The city’s heyday (1st and 2nd centuries) brought with it many of the great public works: the forum, the river port (which made Caesarugusta the main redistributor of goods in the Ebro valley), the public baths , the theater, the amphitheater, the first bridge in the city (located on the site of the current Stone Bridge and which was probably a mixed work of stone and wood).
In the second half of the third century the construction of an imposing wall and the abandonment of the great public works denote the important process of crisis in the Roman world. Commerce and life in Caesaraugusta do not decline and help its cultural flourishing.
The Cesaraugusta of late antiquity and Christianity, continued to be a place of the first order in the peninsular area. Despite the decline of Roman civilization, Zaragoza preserves, thanks to the tradition of its Innumerable Martyrs sung by Prudencio, at least two monastic establishments, among which the basilica Church of Santa Engracia or of the “Holy Masses” stands out.
Marian worship is also documented since ancient times in the basilica of Santa María, today El Pilar, of which there are testimonies from the first centuries of Christianity and, without any solution of continuity, its permanence as a church of Christian worship during the Islamic domination is recorded, to whose environment the Mozarabic community was grouped.
In Visigothic times another capital temple is documented: a cathedral dedicated to San Vicente, probably on the site where the Aljama Mosque and the Cathedral or Seo de San Salvador later stood.
Zaragoza in the 16th century was a wealthy city, nicknamed La Harta, dedicated to commerce and industry, with a population of over 25,000. This wealth is reflected in the buildings of the time: the Lonja, the demolished Aduana and the city palaces, which gave a sample of the power and money of their owners, nobles and merchants. Of the 200 palaces that it is estimated that there were in the city, only a few have remained, but they allow to get an idea of the appearance of Renaissance Zaragoza. Most of the buildings were concentrated on Calle del Coso, el Mercado, the banks of the Ebro, and Calle Mayor and Manifestation.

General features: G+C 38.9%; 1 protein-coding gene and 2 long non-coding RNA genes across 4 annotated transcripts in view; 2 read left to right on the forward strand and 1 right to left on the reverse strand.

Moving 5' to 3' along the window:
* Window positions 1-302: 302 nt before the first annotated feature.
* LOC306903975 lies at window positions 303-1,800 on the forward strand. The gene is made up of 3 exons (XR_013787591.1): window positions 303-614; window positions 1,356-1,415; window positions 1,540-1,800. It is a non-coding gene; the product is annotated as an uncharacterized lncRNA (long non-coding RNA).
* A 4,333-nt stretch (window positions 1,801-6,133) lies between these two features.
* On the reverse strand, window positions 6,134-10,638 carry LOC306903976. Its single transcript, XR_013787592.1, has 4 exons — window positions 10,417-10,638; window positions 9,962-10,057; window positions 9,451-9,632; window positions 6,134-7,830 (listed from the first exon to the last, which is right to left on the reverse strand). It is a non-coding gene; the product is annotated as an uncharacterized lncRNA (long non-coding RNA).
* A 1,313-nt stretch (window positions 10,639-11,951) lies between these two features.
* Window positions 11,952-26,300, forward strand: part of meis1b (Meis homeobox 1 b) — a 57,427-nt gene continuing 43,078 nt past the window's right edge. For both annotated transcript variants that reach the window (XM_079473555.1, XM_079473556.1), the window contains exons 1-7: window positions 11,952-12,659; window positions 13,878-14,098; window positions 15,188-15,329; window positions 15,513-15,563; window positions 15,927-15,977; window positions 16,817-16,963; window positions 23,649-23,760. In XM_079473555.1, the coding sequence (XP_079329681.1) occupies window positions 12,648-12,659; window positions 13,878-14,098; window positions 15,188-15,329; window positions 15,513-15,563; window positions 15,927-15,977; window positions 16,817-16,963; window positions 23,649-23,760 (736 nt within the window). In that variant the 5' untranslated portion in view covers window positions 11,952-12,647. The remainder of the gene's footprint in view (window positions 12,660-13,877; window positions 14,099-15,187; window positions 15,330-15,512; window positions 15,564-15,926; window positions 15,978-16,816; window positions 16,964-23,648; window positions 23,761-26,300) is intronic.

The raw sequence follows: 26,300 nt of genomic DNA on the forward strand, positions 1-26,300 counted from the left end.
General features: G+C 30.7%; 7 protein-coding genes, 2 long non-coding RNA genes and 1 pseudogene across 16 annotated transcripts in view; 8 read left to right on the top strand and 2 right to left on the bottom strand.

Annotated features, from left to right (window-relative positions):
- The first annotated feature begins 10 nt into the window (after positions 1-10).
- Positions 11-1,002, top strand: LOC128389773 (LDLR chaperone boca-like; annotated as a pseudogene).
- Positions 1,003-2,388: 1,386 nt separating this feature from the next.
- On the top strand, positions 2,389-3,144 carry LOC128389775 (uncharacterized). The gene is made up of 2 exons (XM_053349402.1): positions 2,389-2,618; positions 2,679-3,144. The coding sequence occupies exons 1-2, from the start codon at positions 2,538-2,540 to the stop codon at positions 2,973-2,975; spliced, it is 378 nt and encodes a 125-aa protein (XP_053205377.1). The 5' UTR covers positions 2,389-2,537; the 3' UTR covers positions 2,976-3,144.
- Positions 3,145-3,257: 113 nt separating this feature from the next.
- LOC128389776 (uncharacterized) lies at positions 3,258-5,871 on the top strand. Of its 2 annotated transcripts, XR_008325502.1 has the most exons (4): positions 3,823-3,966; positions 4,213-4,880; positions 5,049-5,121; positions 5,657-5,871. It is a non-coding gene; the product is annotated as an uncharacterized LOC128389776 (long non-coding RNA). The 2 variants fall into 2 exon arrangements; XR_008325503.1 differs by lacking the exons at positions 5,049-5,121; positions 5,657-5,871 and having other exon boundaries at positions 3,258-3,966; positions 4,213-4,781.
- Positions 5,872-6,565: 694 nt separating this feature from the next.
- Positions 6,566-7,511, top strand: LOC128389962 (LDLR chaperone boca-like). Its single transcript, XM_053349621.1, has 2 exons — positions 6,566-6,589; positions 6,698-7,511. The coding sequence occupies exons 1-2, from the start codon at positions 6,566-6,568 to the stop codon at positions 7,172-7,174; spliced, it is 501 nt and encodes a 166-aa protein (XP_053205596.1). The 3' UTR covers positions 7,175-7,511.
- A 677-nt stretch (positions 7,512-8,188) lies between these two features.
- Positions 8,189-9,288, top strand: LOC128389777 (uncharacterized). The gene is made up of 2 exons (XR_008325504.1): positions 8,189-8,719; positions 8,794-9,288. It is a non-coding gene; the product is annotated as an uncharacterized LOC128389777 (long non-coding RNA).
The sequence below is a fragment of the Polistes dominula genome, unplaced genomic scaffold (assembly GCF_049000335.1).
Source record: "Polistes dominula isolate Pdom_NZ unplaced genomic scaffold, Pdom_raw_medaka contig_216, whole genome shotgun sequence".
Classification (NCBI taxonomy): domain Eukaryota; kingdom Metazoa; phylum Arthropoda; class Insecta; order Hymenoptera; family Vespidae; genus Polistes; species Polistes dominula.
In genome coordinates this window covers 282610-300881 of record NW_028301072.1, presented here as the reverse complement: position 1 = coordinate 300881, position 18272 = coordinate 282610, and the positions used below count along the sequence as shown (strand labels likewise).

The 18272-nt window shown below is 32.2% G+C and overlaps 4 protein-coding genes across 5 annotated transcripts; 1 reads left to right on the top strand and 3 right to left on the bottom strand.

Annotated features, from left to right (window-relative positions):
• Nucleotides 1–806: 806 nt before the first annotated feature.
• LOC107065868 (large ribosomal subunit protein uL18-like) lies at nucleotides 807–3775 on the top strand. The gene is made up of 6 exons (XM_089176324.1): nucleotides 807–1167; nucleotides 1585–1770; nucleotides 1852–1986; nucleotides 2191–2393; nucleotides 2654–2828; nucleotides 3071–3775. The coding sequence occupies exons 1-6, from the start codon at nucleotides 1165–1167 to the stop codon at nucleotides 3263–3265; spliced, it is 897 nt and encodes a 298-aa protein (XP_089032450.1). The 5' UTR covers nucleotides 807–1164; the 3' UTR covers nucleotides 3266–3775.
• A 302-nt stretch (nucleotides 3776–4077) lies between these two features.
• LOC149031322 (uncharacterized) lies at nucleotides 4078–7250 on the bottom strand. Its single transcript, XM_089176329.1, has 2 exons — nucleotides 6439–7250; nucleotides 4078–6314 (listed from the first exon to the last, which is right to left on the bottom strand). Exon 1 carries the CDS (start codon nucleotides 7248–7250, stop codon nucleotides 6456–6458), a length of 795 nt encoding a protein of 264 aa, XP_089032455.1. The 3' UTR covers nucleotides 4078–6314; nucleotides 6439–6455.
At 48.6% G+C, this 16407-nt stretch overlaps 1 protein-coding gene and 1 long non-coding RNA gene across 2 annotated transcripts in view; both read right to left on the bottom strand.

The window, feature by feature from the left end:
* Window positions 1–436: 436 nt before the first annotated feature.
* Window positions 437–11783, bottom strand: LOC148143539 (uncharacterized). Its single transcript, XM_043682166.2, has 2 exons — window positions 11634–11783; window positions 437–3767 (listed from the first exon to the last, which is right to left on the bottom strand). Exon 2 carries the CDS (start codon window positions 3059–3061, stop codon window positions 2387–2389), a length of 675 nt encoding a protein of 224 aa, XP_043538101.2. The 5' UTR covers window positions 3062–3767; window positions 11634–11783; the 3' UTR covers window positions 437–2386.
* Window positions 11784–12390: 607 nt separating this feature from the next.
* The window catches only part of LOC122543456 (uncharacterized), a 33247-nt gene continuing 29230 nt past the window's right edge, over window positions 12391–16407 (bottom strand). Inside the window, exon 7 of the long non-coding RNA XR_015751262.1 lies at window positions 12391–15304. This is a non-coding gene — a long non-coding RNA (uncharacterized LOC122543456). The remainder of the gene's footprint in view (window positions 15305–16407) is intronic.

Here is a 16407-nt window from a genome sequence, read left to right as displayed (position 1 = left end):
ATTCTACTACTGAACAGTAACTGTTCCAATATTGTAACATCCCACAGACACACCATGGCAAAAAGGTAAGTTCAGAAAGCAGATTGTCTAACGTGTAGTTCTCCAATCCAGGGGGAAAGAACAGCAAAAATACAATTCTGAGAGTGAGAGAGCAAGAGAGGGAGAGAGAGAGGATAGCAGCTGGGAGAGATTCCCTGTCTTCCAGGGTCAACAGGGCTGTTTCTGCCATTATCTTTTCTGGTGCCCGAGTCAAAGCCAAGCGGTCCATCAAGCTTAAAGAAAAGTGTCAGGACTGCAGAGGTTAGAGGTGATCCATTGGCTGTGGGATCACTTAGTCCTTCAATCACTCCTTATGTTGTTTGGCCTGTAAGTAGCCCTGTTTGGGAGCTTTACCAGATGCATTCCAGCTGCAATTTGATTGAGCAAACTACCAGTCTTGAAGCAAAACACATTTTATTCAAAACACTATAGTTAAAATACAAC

The baroque spread in Zaragoza simultaneously with the rest of Spain during the second third of the 17th century. However, the style did not undergo a true emergence until the reign of Carlos II of Spain. If during the 17th century civil buildings such as the Lonja or palace-houses had predominated, now religious buildings will take center stage.
This change is explained because, despite the lack of money, the plagues, wars and violence in general, led the people to ask for divine protection. To this must be added the currents of thought of the Counter-Reformation, which were still valid.
The buildings are characterized by their sober brick facades, which only brighten up on the facades, often adorned with statues. On the other hand, the interior is usually very adorned with vaults decorated with plasterwork, polychrome and gilded altarpieces and large paintings. During this time, many of the Mudejar churches were also modernized, adapting the interior and the doorways to the Baroque taste, as would happen with San Miguel de los Navarros, San Gil Abad, La Magdalena, San Nicolás de Bari and San Felipe.